# Is finding a weight-balanced tree NP-hard?

In the following, we consider binary trees where only the leaves have weights. Let $T$ be a binary tree and $W(T)$ be the sum of the weights of its leaves. Let $T.l$ and $T.r$ be the left child and right child respectively.

We define the imbalance $I(T)$ of a binary tree $T$ as follows:

$$I(T) = \begin{cases} 0 & size(T) = 1\\ |W(T.l) - W(T.r)| + I(T.l) + I(T.r) & size(T)>0 \end{cases}$$

Examples

  a.)  *        b.)  *
/ \          /   \
*   5        *     *
/ \          / \   / \
*   3        1   5 3   3
/ \
1   3


Tree a. has imbalance 5 (2 + 1 + 2) and tree b. has imbalance 4 (4 + 0 + 0).

Consider the following problem:

Input: a list of $n$ positive integers $W = (a_1, \ldots, a_n)$, and an integer $k$.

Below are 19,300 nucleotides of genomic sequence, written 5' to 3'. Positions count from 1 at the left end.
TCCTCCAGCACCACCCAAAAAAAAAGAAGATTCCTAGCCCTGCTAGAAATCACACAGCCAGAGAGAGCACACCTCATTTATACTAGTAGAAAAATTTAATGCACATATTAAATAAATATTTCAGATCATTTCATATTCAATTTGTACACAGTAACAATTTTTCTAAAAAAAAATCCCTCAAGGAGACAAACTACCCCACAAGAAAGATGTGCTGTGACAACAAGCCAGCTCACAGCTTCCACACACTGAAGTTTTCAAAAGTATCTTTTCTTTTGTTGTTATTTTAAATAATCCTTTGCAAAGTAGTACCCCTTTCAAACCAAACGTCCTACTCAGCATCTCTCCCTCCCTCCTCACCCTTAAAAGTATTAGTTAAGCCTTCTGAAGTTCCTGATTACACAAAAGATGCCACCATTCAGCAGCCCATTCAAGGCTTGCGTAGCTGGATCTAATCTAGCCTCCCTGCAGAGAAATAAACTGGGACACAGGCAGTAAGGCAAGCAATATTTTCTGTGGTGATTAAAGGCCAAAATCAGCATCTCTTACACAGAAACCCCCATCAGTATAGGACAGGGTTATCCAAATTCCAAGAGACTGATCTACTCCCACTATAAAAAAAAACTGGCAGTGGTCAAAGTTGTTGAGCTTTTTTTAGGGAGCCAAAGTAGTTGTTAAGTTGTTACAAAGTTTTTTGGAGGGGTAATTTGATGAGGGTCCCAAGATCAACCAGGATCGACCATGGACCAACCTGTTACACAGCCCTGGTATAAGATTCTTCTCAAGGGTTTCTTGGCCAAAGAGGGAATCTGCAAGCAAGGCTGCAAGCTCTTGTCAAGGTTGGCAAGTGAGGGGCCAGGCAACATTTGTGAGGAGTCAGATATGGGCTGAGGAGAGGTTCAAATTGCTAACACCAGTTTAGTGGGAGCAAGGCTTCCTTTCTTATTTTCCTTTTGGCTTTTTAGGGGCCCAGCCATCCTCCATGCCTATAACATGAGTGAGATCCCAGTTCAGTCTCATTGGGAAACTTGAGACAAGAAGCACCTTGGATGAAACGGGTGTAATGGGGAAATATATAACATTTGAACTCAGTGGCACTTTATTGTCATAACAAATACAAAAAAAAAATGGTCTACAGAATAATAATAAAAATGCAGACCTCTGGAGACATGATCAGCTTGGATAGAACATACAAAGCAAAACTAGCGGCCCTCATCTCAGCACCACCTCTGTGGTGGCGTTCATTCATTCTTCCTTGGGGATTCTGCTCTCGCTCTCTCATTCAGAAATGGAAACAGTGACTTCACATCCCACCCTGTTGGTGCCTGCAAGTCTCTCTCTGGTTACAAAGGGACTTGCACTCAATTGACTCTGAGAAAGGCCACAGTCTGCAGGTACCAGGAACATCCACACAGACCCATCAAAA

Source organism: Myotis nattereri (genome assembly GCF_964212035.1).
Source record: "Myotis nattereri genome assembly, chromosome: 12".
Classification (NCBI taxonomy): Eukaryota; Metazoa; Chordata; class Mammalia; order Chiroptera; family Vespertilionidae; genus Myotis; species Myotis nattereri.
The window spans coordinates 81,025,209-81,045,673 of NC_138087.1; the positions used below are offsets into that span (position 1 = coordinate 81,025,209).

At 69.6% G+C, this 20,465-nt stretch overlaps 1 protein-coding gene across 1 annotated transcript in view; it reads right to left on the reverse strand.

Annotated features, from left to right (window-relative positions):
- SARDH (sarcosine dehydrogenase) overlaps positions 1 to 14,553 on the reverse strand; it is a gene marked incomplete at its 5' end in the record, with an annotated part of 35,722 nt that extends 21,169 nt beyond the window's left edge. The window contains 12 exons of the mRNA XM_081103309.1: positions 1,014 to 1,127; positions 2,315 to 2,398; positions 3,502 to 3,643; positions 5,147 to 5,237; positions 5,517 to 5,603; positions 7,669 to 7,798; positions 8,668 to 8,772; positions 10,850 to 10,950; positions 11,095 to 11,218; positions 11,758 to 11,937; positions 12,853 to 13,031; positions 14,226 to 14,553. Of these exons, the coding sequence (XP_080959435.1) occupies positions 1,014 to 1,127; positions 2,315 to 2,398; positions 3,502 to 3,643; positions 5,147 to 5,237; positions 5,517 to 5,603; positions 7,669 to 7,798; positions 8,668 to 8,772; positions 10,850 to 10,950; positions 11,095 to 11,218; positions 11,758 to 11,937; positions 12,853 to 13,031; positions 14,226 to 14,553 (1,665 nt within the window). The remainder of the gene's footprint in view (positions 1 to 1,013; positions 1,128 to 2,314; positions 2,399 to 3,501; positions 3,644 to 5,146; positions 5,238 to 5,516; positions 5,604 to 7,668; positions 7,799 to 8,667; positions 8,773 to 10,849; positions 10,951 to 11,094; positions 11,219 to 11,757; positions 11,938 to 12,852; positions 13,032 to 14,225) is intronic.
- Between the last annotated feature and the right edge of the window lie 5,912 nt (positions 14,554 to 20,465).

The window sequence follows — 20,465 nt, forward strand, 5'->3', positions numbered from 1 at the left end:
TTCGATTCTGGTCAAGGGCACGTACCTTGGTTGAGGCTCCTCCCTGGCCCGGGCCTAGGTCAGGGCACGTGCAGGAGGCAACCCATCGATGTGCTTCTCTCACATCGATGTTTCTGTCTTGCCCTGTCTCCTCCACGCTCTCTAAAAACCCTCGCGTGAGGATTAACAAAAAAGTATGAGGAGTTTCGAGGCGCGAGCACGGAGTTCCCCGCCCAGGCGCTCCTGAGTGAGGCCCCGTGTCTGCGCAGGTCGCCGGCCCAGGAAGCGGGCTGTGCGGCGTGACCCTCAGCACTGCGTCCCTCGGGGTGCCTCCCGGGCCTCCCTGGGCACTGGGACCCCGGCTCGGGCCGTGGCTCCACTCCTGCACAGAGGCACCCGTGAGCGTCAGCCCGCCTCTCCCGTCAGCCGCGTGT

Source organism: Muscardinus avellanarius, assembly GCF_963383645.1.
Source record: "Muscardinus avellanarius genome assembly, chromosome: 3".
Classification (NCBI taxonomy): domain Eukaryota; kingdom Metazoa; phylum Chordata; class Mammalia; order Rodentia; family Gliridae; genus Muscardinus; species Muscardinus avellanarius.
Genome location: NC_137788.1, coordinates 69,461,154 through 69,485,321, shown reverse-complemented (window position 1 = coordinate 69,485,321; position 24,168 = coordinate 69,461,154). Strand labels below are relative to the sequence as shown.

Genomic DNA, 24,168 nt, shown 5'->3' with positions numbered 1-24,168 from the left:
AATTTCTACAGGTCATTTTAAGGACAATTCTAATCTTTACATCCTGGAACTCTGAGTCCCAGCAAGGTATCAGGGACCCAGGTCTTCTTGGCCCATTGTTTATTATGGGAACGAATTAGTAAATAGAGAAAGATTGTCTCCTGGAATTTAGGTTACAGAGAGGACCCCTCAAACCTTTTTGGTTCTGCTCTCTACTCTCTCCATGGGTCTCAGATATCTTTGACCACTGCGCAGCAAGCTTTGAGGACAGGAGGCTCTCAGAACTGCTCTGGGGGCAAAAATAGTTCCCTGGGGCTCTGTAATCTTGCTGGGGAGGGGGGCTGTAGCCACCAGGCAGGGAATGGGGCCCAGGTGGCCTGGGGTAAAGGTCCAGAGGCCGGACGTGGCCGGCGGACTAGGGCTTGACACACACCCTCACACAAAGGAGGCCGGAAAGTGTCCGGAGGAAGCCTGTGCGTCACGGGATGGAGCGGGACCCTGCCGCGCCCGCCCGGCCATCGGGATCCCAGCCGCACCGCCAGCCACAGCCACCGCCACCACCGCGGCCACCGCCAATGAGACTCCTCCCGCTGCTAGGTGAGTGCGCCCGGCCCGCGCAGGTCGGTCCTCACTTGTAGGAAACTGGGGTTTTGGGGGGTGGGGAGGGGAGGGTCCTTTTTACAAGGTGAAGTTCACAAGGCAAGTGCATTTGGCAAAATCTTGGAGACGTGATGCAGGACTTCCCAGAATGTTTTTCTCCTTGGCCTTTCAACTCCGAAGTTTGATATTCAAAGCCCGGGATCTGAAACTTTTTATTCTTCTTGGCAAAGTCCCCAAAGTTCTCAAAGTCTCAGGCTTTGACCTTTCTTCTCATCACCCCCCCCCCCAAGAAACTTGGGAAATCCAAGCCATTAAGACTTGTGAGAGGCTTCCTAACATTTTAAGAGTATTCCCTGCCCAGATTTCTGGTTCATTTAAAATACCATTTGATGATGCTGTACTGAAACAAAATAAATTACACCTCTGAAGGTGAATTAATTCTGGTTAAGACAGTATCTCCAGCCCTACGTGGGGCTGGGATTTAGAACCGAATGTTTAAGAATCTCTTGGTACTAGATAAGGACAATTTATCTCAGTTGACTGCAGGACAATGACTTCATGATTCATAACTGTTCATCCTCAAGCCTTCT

Query: is there a binary tree $T$ with leaf weights $W$ such that $I(T) \leq k$?

Is this problem $\mathsf{NP}$-hard?

The case $k = 0$ is easy. There is a simple algorithm which goes as follows ($Q$ is a priority queue):

1. for $w \in W$: $Q.push(w)$
2. while $Q.size > 1$:
2.1. pop the two smallest elements $w_1$ and $w_2$ form $Q$.
2.2. if $w_1 = w_2$ then $Q.push(2*w_1)$
2.3. else return "No"
3. return "Yes"
• Just to rule out simple reduction - can you think of a case where the set of weights has equal-weight partition and the optimal tree doesn't partition the leafs accordingly? – R B Jan 10 '15 at 13:44
• @RB If I understand your comment correctly, $\{1,2,3,4\}$ would be an example. Equal weight partition gives [[1 4][2 3]] (imbalance 4) where as the optimal tree is [4 [3 [2 1]]] (imbalance 3). – rex123 Jan 22 '15 at 20:36
• What have you tried so far? Have there been attempts on reductions? – Gabriel Tigerström Oct 26 '18 at 13:34
• I believe the dynamic programming algorithm by Knuth for optimal binary search trees is close to what you want. – vonbrand Aug 20 '19 at 15:42